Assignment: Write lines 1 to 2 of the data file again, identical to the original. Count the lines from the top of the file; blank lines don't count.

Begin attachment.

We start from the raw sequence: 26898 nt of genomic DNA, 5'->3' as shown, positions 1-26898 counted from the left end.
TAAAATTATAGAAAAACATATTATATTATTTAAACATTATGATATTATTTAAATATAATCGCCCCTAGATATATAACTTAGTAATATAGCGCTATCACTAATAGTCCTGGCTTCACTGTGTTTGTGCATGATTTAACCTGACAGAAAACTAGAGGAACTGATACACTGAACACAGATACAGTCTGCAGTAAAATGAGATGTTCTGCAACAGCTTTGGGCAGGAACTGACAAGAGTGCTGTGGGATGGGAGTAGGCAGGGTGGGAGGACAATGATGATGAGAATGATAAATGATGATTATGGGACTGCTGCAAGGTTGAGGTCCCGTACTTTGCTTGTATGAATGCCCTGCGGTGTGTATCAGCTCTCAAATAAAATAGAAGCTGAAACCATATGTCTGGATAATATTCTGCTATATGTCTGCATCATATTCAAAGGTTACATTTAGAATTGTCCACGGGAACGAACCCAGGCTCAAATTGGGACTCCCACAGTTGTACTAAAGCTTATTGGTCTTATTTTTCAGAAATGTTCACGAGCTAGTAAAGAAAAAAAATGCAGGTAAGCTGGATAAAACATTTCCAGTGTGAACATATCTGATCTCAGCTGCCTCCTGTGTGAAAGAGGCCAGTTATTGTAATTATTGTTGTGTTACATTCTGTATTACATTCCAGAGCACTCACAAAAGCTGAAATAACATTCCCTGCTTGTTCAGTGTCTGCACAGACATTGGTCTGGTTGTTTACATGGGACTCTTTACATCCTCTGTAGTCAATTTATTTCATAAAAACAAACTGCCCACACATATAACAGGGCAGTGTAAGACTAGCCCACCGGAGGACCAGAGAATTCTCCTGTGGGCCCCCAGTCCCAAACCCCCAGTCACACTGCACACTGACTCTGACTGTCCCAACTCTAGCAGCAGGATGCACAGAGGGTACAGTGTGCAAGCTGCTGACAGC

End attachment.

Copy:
We start from the raw sequence: 26898 nt of genomic DNA, 5'->3' as shown, positions 1-26898 counted from the left end.
TAAAATTATAGAAAAACATATTATATTATTTAAACATTATGATATTATTTAAATATAATCGCCCCTAGATATATAACTTAGTAATATAGCGCTATCACTAATAGTCCTGGCTTCACTGTGTTTGTGCATGATTTAACCTGACAGAAAACTAGAGGAACTGATACACTGAACACAGATACAGTCTGCAGTAAAATGAGATGTTCTGCAACAGCTTTGGGCAGGAACTGACAAGAGTGCTGTGGGATGGGAGTAGGCAGGGTGGGAGGACAATGATGATGAGAATGATAAATGATGATTATGGGACTGCTGCAAGGTTGAGGTCCCGTACTTTGCTTGTATGAATGCCCTGCGGTGTGTATCAGCTCTCAAATAAAATAGAAGCTGAAACCATATGTCTGGATAATATTCTGCTATATGTCTGCATCATATTCAAAGGTTACATTTAGAATTGTCCACGGGAACGAACCCAGGCTCAAATTGGGACTCCCACAGTTGTACTAAAGCTTATTGGTCTTATTTTTCAGAAATGTTCACGAGCTAGTAAAGAAAAAAAATGCAGGTAAGCTGGATAAAACATTTCCAGTGTGAACATATCTGATCTCAGCTGCCTCCTGTGTGAAAGAGGCCAGTTATTGTAATTATTGTTGTGTTACATTCTGTATTACATTCCAGAGCACTCACAAAAGCTGAAATAACATTCCCTGCTTGTTCAGTGTCTGCACAGACATTGGTCTGGTTGTTTACATGGGACTCTTTACATCCTCTGTAGTCAATTTATTTCATAAAAACAAACTGCCCACACATATAACAGGGCAGTGTAAGACTAGCCCACCGGAGGACCAGAGAATTCTCCTGTGGGCCCCCAGTCCCAAACCCCCAGTCACACTGCACACTGACTCTGACTGTCCCAACTCTAGCAGCAGGATGCACAGAGGGTACAGTGTGCAAGCTGCTGACAGC